Thursday, January 5, 2012

The Gratitude of the Beloved

Jean-Luc got out this morning. That's not so unusual. Jean-Luc is an indoor cat, with aspirations that lean towards arctic explorer. It is easy for him to imagine himself plodding through the frozen tundra, exploring the icy nooks and crannies of our little neighbourhood, especially when he is sitting on a warm window ledge in the sun, looking out at the world. Once the frost starts building up on his whiskers and his toes get snow packed, the dream dies a quick, shivery death.

Then comes the meowing at the door. Loud. Insistent. Bold. One would think he had not just slipped out behind my back only 15 minutes before. One would think a mad dash for the closing door, risking injury to head and/or tail, would result in a longer escape outdoors.

Sometimes I am tempted to leave him out in the cold for a while. Teach him a lesson. But I never do. I can tell from the tone of his meowing that he fully believes that if I can hear his requests to come inside, I will open the door for him. Such confidence cannot be denied. If I did not open the door for him, he would not think me strong, or wise, or a lesson-teacher. He would think me deaf. Or asleep. Or away.

So, I open the door when he calls. Every time. As soon as I hear him.

There is something about his faith in me that inspires me to be there when he calls.

The thing is, as beautiful and funny and sweet as he is, he is not the brightest bulb in the pack. One evening this past week, we had a guest who smoked, and Jean-Luc escaped four times, every time our guest headed outside to smoke a cigarette. He forgets how cold it is out there. The world calls his name and he can't help but answer, the consequences of his last escapade long forgotten even if it took place just minutes ago.

In this, he reminds me of myself. How often do I head out into the "world", to do my own thing, to mess with something that is better off unmessed with? I screw up, lose my temper, do something that I know God doesn't want me to do, and find myself out in the cold, on the wrong side of the door. Calling to be let in.

It's not that God turns me out. I run out, on my own. And it's not like God forgets me or rejects me, anymore than I forget or reject Jean-Luc when he manages to scoot outside despite my best efforts. In fact, I am rarely more aware of him than when he is outside. There is danger out there. Cars. Dogs. Mean people. When Jean-Luc is out from under the umbrella of my protection, my heart and mind are on him constantly. I believe this is a reflection of God's heart for me.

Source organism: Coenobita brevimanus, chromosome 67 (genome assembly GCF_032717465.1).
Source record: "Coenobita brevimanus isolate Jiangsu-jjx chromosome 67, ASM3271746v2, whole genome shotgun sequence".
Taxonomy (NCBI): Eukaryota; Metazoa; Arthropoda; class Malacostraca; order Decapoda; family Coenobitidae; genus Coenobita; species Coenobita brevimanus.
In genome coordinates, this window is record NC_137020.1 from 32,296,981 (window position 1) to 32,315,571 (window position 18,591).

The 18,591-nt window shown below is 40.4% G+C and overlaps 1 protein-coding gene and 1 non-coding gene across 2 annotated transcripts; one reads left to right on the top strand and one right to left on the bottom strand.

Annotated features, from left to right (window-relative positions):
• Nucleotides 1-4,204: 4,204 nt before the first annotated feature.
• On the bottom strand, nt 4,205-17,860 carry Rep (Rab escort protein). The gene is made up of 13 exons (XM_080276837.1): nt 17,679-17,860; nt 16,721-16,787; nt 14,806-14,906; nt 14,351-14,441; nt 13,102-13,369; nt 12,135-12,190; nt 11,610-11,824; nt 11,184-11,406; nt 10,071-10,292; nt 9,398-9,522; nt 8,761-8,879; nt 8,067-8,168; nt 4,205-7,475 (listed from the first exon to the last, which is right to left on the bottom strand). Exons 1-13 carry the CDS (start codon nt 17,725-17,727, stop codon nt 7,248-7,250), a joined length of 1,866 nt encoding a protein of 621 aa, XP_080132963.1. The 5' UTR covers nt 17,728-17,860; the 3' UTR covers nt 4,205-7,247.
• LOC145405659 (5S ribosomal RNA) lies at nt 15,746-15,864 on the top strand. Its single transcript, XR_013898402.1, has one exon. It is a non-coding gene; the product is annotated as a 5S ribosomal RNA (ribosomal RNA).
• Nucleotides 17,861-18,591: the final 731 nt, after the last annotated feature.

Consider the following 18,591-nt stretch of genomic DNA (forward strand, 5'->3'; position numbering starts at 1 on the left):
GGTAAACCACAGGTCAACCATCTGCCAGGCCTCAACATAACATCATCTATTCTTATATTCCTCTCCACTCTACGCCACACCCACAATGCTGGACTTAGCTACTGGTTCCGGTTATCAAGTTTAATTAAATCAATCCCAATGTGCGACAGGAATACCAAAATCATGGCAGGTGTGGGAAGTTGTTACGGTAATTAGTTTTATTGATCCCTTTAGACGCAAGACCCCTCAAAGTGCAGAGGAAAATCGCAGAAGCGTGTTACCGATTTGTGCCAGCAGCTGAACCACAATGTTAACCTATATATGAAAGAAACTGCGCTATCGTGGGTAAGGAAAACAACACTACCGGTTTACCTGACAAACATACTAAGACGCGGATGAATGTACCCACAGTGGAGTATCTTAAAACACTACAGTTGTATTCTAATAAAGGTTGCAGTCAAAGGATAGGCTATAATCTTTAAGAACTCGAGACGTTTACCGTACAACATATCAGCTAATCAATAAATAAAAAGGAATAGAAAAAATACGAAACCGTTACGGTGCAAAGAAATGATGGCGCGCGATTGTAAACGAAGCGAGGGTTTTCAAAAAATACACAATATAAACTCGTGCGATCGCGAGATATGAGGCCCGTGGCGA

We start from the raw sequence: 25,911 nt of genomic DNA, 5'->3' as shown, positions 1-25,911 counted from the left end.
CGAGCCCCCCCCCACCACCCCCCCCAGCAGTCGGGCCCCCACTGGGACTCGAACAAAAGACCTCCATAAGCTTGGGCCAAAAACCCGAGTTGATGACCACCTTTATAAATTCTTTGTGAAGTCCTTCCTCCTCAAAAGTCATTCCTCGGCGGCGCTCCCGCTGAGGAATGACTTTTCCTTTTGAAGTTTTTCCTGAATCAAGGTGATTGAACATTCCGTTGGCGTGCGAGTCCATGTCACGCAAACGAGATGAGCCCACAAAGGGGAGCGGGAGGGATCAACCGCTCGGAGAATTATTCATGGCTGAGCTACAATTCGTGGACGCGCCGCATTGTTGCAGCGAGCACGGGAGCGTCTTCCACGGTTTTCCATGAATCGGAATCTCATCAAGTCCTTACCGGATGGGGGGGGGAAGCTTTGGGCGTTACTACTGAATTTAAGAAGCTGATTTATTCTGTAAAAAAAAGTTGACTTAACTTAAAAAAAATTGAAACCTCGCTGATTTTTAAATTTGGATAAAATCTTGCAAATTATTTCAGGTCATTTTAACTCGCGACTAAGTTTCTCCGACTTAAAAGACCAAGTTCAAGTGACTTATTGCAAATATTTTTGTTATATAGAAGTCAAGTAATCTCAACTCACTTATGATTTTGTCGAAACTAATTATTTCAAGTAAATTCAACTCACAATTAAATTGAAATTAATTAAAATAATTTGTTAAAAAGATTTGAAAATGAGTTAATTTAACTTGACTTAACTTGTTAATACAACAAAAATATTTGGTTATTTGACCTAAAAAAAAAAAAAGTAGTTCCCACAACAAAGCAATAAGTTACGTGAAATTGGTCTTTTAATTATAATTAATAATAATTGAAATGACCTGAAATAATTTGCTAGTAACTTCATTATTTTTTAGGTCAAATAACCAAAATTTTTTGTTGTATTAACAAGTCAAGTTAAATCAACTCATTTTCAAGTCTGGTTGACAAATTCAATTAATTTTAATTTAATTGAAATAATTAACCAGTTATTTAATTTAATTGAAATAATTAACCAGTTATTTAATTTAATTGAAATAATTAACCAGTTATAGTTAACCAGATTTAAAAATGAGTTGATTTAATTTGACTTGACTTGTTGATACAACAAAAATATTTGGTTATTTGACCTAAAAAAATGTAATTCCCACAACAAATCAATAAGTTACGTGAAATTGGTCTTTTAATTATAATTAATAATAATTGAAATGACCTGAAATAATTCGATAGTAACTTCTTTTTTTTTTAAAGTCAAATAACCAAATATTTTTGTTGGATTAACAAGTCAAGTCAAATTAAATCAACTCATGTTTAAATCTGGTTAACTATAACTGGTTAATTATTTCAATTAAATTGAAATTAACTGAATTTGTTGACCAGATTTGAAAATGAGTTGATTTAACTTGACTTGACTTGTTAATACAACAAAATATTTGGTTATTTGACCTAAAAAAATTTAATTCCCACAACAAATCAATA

When I am rebelling against God, and stray out from under His protection, He moves Heaven and Earth to bring me back. To bring us back. When He hears my cry, He answers. Always. Everytime. No matter what.

So, maybe I am a wuss where Jean-Luc is concerned. Maybe it's lame of me to jump whenever I hear him calling. And when he is curled up in my lap, leaving puddles of melted toe snow all over me, maybe it does occur to me that he needs to learn a lesson.

Then, I hear his purring, and remember the confident, expectant cry from outside the door. I recognize that cry. I recognize that confidence, that faith in someone who loves us more that we know, who asks, "What do you need?" instead of, "What do you deserve?"

I know what it is like, to see the door swing wide open, to feel the warmth flow out to me, from within. I have felt the strong hand of comfort on my back, as the ice melts from me and life is restored.

People say that cats score low on the gratitude scale. I beg to differ. After a quick bite from the food dish, I am usually the first place he comes to rest, the first warmth he seeks. He purrs, and trills, and rubs his soft, sleek body into mine.

His, like mine, is the gratitude of the beloved. We are secure in the passionate love of someone greater than ourselves, someone who knows how to open the door for us when we can't do it ourselves. Someone whose ear is tuned into our voice, our need, our cry. Can we respond in any other way but to return love in the greatest measure possible?

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